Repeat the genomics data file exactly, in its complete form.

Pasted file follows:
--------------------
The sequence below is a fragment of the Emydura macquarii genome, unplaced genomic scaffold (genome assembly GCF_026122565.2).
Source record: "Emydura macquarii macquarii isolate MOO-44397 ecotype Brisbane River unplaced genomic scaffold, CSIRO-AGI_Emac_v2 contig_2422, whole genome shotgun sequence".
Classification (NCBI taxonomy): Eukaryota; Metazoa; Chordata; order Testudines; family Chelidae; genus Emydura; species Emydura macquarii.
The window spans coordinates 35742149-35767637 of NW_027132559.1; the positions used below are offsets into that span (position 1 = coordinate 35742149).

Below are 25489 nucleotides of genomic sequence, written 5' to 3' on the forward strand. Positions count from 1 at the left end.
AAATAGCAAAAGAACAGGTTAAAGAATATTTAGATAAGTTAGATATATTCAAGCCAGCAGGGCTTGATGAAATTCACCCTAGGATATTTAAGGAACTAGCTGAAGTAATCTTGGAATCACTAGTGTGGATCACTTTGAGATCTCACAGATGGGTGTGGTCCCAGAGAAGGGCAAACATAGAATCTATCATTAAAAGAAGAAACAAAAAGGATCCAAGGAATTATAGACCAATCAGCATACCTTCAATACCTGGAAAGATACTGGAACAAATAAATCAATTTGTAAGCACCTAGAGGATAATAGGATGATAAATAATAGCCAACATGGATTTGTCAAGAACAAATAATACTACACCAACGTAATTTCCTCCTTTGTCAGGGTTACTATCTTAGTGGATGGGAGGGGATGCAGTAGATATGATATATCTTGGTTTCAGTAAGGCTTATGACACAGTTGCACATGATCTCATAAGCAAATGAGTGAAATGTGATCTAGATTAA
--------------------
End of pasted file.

The sequence below is a fragment of the Emydura macquarii genome, unplaced genomic scaffold (genome assembly GCF_026122565.2).
Source record: "Emydura macquarii macquarii isolate MOO-44397 ecotype Brisbane River unplaced genomic scaffold, CSIRO-AGI_Emac_v2 contig_2422, whole genome shotgun sequence".
Classification (NCBI taxonomy): Eukaryota; Metazoa; Chordata; order Testudines; family Chelidae; genus Emydura; species Emydura macquarii.
The window spans coordinates 35742149-35767637 of NW_027132559.1; the positions used below are offsets into that span (position 1 = coordinate 35742149).

Below are 25489 nucleotides of genomic sequence, written 5' to 3' on the forward strand. Positions count from 1 at the left end.
AAATAGCAAAAGAACAGGTTAAAGAATATTTAGATAAGTTAGATATATTCAAGCCAGCAGGGCTTGATGAAATTCACCCTAGGATATTTAAGGAACTAGCTGAAGTAATCTTGGAATCACTAGTGTGGATCACTTTGAGATCTCACAGATGGGTGTGGTCCCAGAGAAGGGCAAACATAGAATCTATCATTAAAAGAAGAAACAAAAAGGATCCAAGGAATTATAGACCAATCAGCATACCTTCAATACCTGGAAAGATACTGGAACAAATAAATCAATTTGTAAGCACCTAGAGGATAATAGGATGATAAATAATAGCCAACATGGATTTGTCAAGAACAAATAATACTACACCAACGTAATTTCCTCCTTTGTCAGGGTTACTATCTTAGTGGATGGGAGGGGATGCAGTAGATATGATATATCTTGGTTTCAGTAAGGCTTATGACACAGTTGCACATGATCTCATAAGCAAATGAGTGAAATGTGATCTAGATTAA